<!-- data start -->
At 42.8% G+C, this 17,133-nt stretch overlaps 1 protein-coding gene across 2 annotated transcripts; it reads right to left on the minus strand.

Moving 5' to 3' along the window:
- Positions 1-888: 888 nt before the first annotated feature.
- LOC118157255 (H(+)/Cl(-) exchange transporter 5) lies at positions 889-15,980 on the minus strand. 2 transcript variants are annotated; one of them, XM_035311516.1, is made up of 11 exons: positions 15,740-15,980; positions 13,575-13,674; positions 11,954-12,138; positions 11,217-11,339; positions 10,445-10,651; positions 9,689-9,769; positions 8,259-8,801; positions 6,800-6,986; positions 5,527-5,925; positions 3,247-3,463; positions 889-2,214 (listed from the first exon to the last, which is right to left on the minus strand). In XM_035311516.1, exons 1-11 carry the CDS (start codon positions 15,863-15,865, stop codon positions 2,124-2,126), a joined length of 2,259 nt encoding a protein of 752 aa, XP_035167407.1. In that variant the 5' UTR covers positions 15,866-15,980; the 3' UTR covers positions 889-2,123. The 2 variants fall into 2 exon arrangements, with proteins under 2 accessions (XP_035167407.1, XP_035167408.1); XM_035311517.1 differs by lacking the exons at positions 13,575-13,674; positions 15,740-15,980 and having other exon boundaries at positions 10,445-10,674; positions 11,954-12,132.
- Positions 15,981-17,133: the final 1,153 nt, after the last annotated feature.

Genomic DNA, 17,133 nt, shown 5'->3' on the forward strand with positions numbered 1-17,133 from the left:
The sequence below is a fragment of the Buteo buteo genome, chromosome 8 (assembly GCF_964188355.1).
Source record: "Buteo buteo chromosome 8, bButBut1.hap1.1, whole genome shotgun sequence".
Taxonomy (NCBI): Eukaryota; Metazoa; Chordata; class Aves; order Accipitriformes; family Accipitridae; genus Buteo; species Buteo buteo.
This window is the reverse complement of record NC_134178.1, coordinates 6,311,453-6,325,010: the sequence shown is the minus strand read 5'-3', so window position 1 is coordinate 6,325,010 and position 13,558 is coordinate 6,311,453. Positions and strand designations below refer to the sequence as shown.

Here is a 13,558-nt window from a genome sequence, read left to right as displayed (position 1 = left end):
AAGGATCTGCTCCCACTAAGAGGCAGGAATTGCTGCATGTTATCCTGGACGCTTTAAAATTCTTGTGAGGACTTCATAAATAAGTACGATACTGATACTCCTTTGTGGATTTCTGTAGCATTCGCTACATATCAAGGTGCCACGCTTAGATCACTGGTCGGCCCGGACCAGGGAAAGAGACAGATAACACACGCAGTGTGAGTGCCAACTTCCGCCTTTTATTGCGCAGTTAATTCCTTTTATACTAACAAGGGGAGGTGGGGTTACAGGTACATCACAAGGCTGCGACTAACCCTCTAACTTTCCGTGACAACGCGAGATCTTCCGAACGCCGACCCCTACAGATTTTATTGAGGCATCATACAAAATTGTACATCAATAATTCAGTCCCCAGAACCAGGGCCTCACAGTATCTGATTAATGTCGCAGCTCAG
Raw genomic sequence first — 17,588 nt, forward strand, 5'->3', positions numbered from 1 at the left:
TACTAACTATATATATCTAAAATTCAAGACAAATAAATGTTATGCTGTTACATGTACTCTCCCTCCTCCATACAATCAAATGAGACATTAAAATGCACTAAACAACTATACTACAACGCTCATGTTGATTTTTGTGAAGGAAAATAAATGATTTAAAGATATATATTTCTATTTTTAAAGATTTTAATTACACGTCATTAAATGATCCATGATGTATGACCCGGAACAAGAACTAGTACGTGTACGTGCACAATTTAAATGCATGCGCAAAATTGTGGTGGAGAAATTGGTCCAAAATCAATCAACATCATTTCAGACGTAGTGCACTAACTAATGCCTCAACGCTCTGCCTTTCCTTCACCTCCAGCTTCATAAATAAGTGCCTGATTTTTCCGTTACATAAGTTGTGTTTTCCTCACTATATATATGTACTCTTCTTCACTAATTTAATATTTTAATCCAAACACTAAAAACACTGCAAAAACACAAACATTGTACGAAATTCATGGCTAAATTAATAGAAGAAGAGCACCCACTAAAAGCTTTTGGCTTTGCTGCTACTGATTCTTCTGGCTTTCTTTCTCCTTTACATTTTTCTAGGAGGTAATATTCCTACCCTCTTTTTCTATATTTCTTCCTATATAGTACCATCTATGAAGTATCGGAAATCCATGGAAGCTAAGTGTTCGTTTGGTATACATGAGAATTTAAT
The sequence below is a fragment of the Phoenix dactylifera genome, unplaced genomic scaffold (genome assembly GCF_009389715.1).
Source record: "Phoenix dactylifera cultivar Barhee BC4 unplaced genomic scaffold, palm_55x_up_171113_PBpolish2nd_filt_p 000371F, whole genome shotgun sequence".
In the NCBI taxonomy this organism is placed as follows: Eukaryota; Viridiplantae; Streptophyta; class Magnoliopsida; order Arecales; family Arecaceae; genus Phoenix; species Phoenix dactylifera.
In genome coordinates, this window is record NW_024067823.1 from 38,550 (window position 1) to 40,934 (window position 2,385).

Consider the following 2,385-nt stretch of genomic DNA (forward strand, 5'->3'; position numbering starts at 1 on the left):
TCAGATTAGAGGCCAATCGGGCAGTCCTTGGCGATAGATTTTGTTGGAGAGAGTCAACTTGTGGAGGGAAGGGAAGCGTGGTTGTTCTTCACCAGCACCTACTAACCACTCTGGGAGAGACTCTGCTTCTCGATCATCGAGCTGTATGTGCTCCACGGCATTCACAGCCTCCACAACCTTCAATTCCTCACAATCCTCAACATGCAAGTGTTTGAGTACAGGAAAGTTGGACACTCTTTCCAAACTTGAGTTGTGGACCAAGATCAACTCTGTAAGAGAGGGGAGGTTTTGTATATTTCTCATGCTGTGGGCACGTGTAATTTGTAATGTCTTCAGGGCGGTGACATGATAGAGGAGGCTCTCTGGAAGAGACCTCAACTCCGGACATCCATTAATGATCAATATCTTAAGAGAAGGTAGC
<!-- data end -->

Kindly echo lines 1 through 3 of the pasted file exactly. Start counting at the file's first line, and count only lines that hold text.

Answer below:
At 42.8% G+C, this 17,133-nt stretch overlaps 1 protein-coding gene across 2 annotated transcripts; it reads right to left on the minus strand.

Moving 5' to 3' along the window:
- Positions 1-888: 888 nt before the first annotated feature.